Oct 28, 2014

The making of: Franky's Notes Azure Search - part 2

This post concludes The making of: Franky’s Notes Azure Search. In the previous post, I build a console application in .Net using the RedDog.Search library, to populate an index in my Azure Search Service with my notes.
In this post, I’m sharing with you how I created the user interface to query my notes. To know more about the Azure Search REST API, all the documentation is available online.

Objectives


For this part of the project, we will use the azure-search javascript client of Richard Astbury available on Github. The idea is to build a nice user interface (UI) that will provide a simple and efficient way to search. Since the code will be in JavaScript, it’s strongly suggested to use a query key instead of a master key. These keys can be managed from the Azure Portal.

Azure Search Query Keys

Creating the Interface


First, we need to get the azure-search. To get it, you can whether download the file azure-search.min.js on Github or by execute npm install azure-search from a Node.js console.
Now we need a simple HTML page with a form, a textbox and a button.
    <html>
        <head>
            <title>Search</title>
            <link  href="css/bootstrap.min.css" rel="stylesheet">
            <!--[if lt IE 9]>
                <script src="scripts/html5shiv.min.js"></script>
                <script src="scripts/respond.min.js"></script>
            <![endif]-->
        </head>
        <body>
            <form>
                <label>Search</label>
                <input id="txtSearch" placeholder="Search">
                <button id="btnSearch" type="button">Search</button>
            </form>

            <div id="result"></div>

            <script src="scripts/jquery.min.js"></script>
            <script src="scripts/bootstrap.min.js"></script>
            <script src="scripts/azure-search.min.js"></script>
            <script>

                var client = AzureSearch({
                  url: "https://frankysnotes.search.windows.net",
                  key:"DB7B9D1C53EC08932D8A8D5A1406D8CA" // - query only
                });

            </script>
        </body>
    </html> 
As you can see I’m creating the AzureSearch client using my query key from before. Afterwards, we create a Search function to retrieve the search criteria from the textbox and pass it to the client. A dynamic function is used as a callback that receives the parameter noteList which is an array of matching documents. We finally just need to loop through the result to build a nice output.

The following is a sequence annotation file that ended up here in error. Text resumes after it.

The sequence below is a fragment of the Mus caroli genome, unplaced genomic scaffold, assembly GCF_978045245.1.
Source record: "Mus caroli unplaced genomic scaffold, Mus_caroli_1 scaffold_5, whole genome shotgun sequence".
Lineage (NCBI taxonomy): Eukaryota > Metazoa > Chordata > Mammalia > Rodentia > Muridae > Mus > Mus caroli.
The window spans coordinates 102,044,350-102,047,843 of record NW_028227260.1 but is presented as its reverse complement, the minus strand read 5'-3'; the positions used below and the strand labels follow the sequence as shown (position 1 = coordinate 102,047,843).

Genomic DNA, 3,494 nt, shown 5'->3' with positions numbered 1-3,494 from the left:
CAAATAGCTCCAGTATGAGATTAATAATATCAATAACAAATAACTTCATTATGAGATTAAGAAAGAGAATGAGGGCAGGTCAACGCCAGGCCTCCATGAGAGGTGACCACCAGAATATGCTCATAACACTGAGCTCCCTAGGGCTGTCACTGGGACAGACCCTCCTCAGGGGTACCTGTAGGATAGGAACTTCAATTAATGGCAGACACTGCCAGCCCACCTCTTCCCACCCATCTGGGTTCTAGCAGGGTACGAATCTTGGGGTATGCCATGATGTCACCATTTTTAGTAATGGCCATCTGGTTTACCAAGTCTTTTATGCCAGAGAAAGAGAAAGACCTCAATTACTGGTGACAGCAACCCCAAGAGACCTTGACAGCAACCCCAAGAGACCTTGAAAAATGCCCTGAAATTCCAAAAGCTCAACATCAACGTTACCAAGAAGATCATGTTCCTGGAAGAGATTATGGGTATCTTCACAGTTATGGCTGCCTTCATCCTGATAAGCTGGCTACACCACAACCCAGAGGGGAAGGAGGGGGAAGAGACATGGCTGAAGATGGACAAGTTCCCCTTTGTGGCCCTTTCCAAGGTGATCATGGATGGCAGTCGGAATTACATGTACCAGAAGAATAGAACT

function Search(){

        var _searchCriteria = $("#txtSearch").val();   
        var _objSearch = {search: _searchCriteria, $orderby:'title desc'};

        client.search('notes', _objSearch, function(err, noteList){
            var $divResult = $("div#result");
            $divResult.html( "<div class='panel-heading'><h3 class='panel-title'>" + noteList.length + " Result(s)</h3></div><div class='panel-body'>" );

            if(noteList.length > 0){

                var _strResult = "";
                _strResult = "<ul class='list-group'>";

                for(var key in noteList){
                    var fNote = noteList[key];

                    _strResult += = "<li class='list-group-item'><a href='" + fNote.url + "' target='_blank'>" + fNote.title + "</a><p>" + fNote.note + "</p></li>";
                }

                _strResult += "</ul></div>";
                $divResult.append( _strResult );
            }
      });
    }

If we put all this together, we got a nice result.

Franky's Notes Search UI

Live Demo

Conclusion


I really had a lot of fun creating these little applications. I found the client incredibly easy to use. I hope it will help you to get ideas and moving forward to use Azure Search. Any comments, suggestions and/or questions are welcome.


~ Frank Boucher


References


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